So soon after he arrived in Paris he formed a quartet with Gruntz, Texier and Humair, a rhythm section of the highest quality.

Immediately, the four musicians found a basis of understanding and since then have not ceased to provoke the admiration of the fans by their perfect mutual understanding, their inventiveness, their musicality, their swing, their “joie de vivre”  and their rage to play. …

There are albums, there are albums more conservative, but there are few albums that are so simply beautiful.” - Jean-Louis Ginibre, Redecteur en chef, Jazz Magazine, Paris

The background as to how and why the European Rhythm machine was formed are contained in these insert notes by Leonard Feather, the esteemed Jazz author and critic, from the first European Rhythm Machine LP which was issued on MGM Records as Phil Woods and His European Rhythm Machine at The Montreux Jazz Festival [SE-4695]

“When Philip Wells Woods left the U.S. of A. in the spring of 1968 to become a Paris-based expatriate, there were those who said: ‘Why is he giving it all up? He's got it made!’

At a superficial glance it would have seemed that way. Phil Woods had established himself so firmly in jazz, earning his credentials with the likes of Dizzy Gillespie, Benny Goodman, Quincy Jones and Oliver Nelson, that he had been able financial stability that goes along with the willingness to move into new and lucrative areas.

He was accepted in studio circles, gaining the relative become an anonymous sideman. He had a lovely home in New Hope, Pa., an acre of land, a wife, four children. Unlike so many who become expatriates, he wasn't bugged by any scarcity of work. Still, he was sitting at home one day when the moment of truth hit him. ‘Chan, let's go,’ he said!

Very soon it began to happen after he had planted roots in Paris. Jean-Louis Ginibre, editor of Jazz Magazine, became a good friend; Simone Ginibre, his wife, became Phil's manager. The European Rhythm Machine, a permanently organized entity, soon was in such demand that in a climactic irony, the group was invited to play the 1969 Newport Jazz Festival. He stayed in town long enough to record the superb Round Trip album with Johnny Pate's help (Verve V6-8791), then headed back for his adopted home. He stays busy writing compositions and arrangements for European TV and radio stations (yes, they still have live radio on the Continent), and gigging at clubs and festivals with his still very much together quartet.

An engagement at the Montreux Jazz Festival proved particularly felicitous in terms of the general ambiance and the peak level of performance achieved by the group. The Swiss gala has proven lucky to several American jazzmen. In 1969 an album recorded there by the Bill Evans Trio (Verve V6-8762) was awarded a Grammy by NARAS as the best jazz combo record of the year. Recently a Montreux performance by Les McCann and Eddie Harris has become the top-selling jazz LP in this country. Perhaps now it is Phil Woods' turn to triumph.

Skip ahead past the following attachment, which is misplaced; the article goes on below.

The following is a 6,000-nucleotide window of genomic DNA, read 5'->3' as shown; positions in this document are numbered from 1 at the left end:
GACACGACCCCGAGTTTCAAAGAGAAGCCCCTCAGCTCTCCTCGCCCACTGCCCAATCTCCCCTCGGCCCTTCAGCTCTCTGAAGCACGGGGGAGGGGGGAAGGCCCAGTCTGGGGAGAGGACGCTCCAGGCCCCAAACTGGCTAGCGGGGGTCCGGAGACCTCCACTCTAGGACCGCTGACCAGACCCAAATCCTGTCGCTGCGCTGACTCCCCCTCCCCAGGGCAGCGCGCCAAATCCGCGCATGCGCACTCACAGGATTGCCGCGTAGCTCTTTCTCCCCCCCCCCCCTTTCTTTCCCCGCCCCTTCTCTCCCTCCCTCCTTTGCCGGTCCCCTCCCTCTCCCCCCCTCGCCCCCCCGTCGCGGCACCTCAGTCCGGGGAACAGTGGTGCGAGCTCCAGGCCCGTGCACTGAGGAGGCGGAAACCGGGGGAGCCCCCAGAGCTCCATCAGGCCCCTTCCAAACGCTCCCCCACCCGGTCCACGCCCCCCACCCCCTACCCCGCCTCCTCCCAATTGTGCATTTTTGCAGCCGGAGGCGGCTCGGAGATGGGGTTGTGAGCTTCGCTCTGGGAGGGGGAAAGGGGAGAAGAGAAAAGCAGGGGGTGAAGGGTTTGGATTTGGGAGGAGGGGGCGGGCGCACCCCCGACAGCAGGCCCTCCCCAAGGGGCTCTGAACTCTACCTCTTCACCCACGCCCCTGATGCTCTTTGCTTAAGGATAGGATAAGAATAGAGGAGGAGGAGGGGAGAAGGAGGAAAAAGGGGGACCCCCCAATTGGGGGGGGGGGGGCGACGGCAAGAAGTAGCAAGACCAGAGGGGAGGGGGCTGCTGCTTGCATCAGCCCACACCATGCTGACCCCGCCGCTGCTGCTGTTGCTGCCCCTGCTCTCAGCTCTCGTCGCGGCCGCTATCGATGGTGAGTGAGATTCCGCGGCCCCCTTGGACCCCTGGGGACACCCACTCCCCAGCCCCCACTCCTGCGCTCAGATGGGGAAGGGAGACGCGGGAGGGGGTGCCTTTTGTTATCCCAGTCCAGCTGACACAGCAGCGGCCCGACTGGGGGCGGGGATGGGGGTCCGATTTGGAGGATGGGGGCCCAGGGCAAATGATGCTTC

It was in Paris, between cross-Continent hops in the fall of 1968, that I heard this luminous quartet for the first time, at the Club Cameleon. There was no time to hear any other music in town, but the brief encounter with the Rhythm Machine made the visit worthwhile. The Cameleon is a small cave, with room for perhaps 75 amateurs du jazz, but their number was well counterbalanced by their enthusiasm. The group feeling among the men that night is captured even more overwhelmingly in the Montreux recording.

Pianist George Gruntz, who is just a few months younger than Phil, was born in Basel, Switzerland and has worked with numerous other Americans—Donald Byrd, Lee Konitz, Roland Kirk, Dexter Gordon. As a composer (his works include several jazz symphonies and chamber pieces) he is represented here by the opening track, Capricci Cavaleschi, which after a brief thematic exposition gives extended solo opportunities to all hands. Henri Texier, the only Frenchman in this France-based combo, offers astonishing evidence of his flexibility, wealth of ideas and technical finesse. Daniel Humair is the man who set to rest for all time the false alarms
could swing with the best of the Americans. Born in 1938 in Geneva, Humair has visited the U.S. several times, most notably with the Swingle Singers.

In an interview with Lars Lysted for Down Beat, Phil once remarked: ‘I’m  an old bebopper, and Bird didn't play total reality. He just played music as it was to him then. That's enough.’ The unregenerate second-generation bopper is completely at ease in this new concert version of I Remember Bird. (Originally, on a big band date which Oliver Nelson and I put together, it was converted into a memorable concerto for Phil, on the first volume of Encyclopedia of Jazz in the '60s (Verve V6-8677). Phil plays it a hair faster here and provides more room for everyone to stretch out.